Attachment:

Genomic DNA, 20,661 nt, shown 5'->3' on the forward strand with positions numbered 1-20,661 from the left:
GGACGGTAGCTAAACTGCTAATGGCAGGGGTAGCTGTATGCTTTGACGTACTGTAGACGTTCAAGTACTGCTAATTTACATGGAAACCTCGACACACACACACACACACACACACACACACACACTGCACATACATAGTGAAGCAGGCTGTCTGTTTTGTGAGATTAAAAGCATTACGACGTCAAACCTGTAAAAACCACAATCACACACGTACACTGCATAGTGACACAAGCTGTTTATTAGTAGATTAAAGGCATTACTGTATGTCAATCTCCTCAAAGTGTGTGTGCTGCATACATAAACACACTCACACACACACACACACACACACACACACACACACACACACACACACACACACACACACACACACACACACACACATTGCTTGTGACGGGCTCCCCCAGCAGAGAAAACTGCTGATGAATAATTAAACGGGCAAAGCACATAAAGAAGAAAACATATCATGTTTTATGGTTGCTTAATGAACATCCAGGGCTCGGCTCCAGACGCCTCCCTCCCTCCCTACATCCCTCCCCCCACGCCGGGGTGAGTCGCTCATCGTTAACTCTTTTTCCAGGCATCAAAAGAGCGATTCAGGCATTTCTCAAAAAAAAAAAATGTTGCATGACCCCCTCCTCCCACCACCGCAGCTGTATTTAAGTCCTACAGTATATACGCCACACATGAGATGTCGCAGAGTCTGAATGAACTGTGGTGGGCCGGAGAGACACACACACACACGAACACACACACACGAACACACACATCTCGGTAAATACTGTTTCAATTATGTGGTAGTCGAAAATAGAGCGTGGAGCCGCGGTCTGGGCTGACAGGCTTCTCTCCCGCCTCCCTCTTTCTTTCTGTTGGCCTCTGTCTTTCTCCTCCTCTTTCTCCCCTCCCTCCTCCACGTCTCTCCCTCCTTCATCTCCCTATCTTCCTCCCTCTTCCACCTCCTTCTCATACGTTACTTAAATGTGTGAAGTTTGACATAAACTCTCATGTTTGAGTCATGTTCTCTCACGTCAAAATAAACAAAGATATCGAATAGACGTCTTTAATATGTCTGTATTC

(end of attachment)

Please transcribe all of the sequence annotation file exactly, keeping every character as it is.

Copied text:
Genomic DNA, 20,661 nt, shown 5'->3' on the forward strand with positions numbered 1-20,661 from the left:
GGACGGTAGCTAAACTGCTAATGGCAGGGGTAGCTGTATGCTTTGACGTACTGTAGACGTTCAAGTACTGCTAATTTACATGGAAACCTCGACACACACACACACACACACACACACACACACACTGCACATACATAGTGAAGCAGGCTGTCTGTTTTGTGAGATTAAAAGCATTACGACGTCAAACCTGTAAAAACCACAATCACACACGTACACTGCATAGTGACACAAGCTGTTTATTAGTAGATTAAAGGCATTACTGTATGTCAATCTCCTCAAAGTGTGTGTGCTGCATACATAAACACACTCACACACACACACACACACACACACACACACACACACACACACACACACACACACACACACACACACACACACACATTGCTTGTGACGGGCTCCCCCAGCAGAGAAAACTGCTGATGAATAATTAAACGGGCAAAGCACATAAAGAAGAAAACATATCATGTTTTATGGTTGCTTAATGAACATCCAGGGCTCGGCTCCAGACGCCTCCCTCCCTCCCTACATCCCTCCCCCCACGCCGGGGTGAGTCGCTCATCGTTAACTCTTTTTCCAGGCATCAAAAGAGCGATTCAGGCATTTCTCAAAAAAAAAAAATGTTGCATGACCCCCTCCTCCCACCACCGCAGCTGTATTTAAGTCCTACAGTATATACGCCACACATGAGATGTCGCAGAGTCTGAATGAACTGTGGTGGGCCGGAGAGACACACACACACACGAACACACACACACGAACACACACATCTCGGTAAATACTGTTTCAATTATGTGGTAGTCGAAAATAGAGCGTGGAGCCGCGGTCTGGGCTGACAGGCTTCTCTCCCGCCTCCCTCTTTCTTTCTGTTGGCCTCTGTCTTTCTCCTCCTCTTTCTCCCCTCCCTCCTCCACGTCTCTCCCTCCTTCATCTCCCTATCTTCCTCCCTCTTCCACCTCCTTCTCATACGTTACTTAAATGTGTGAAGTTTGACATAAACTCTCATGTTTGAGTCATGTTCTCTCACGTCAAAATAAACAAAGATATCGAATAGACGTCTTTAATATGTCTGTATTC